Genesis tells us that Abraham was NOT cursed. God’s intention was to bless him with a legacy as vast as the starry sky. If we count not only those who trace their biological lineage to Abraham but also those who trace their spiritual lineage to Abraham, we see that God kept God’s promise. Countless billions over thousands of years have numbered themselves among the “children of Abraham.”

Last week I shared a list of questions about our transition process at First Church. Some responses have started to come in. I hope to receive more! Gathering data from open ended questions is called “qualitative research.” For me, the value of qualitative research is not to arrive at some fixed “truth” about the transition process. Rather, the purpose is to uncover the stories we are telling ourselves about the transition process. Then we can evaluate the stories. Are they accurate? Are they helpful? What are some other stories we might construct given the same data? 

So here they are again. And once again you can respond with email or we can talk by phone or Zoom or some other way. Your choice.

  1. What did you think the transition process would be like?
  2. How has it been different?
  3. What about the transition process gives you energy?
  4. What do you find draining?
  5. What is going well?
  6. What could go better?
  7. Where have you noticed God in this process?
  8. When have you felt God’s absence?
  9. What worries you going forward?
  10. Imagine five years from now. Looking back, what will you be most proud of?
  11. Imagine five years from now. Looking back, what do you wish we had done differently?

What’s Up with Pastor Todd 10-1-21

A couple of weeks ago I shared a list of questions about our transition process at First Congregational Church of Granby. If you haven’t yet responded, I encourage you to take a few moments to share your thoughts. You can respond in an email, phone call, Zoom meeting, in-person . . . whatever form suits you. The questions are:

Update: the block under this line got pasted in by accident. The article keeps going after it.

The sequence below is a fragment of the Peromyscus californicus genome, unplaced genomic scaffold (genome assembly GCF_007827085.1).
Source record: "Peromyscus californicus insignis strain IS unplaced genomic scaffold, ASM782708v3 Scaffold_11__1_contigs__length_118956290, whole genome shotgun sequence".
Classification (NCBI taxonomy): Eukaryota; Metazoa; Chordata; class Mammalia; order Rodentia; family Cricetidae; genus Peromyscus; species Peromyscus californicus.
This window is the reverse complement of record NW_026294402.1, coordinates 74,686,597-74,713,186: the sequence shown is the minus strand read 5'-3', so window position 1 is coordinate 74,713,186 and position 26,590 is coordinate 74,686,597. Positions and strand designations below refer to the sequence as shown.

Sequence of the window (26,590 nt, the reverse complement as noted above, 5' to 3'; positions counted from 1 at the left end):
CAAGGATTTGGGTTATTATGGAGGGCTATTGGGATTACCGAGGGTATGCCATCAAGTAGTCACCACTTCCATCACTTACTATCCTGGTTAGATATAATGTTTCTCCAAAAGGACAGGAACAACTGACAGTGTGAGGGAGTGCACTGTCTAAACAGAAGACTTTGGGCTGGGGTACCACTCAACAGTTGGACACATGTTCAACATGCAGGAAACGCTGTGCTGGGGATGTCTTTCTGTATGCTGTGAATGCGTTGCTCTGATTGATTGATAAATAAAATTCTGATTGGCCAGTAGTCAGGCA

1. What did you think the transition process would be like?
  2. How has it been different?
  3. What about the transition process gives you energy?
  4. What do you find draining?
  5. What is going well?
  6. What could go better?
  7. Where have you noticed God in this process?
  8. When have you felt God’s absence?
  9. What worries you going forward?
  10. Imagine five years from now. Looking back, what will you be most proud of?
  11. Imagine five years from now. Looking back, what do you wish we had done differently?

So far I’ve gotten four responses. A surveyor always hopes for more responses; nevertheless, we move forward with the ones we have and publish new findings when we have new data. Today we’ll look at responses to just the first two questions:

First a general observation: Respondents identified “transition” with the South Congregational Church collaboration/consolidation process even though there have been other parts to the transition work, namely, vitality, changes in worship, care ministry, and so on. This is understandable since the bulk of our resources have been focused on the consolidation effort.

Question one gets at expectations: Of the four responses, half said the process has met expectations. Half said it has not. More specifically, half said they expected the process to be messy and confusing. Half expected it to be quicker and more straightforward given the preliminary work that had been done during the previous settled minister’s tenure at FCC.

Question two gets at divergence from expectation. Responses identified the following “surprises”:

  • COVID (one mention).
  • Differences between the churches in their self-perceptions of sustainability, namely, FCC perceiving itself as having an unsustainable trajectory and SCC having a perception of a sustainable trajectory (two mentions).
  • Differences in consolidation models each church brought to the table: “lead-church, joining church” model vs. “consolidation/restart model.” (two mentions).
  • Differences in church culture as it relates to clergy roles, namely, “minister-led” vs. “congregation-led” models (two mentions).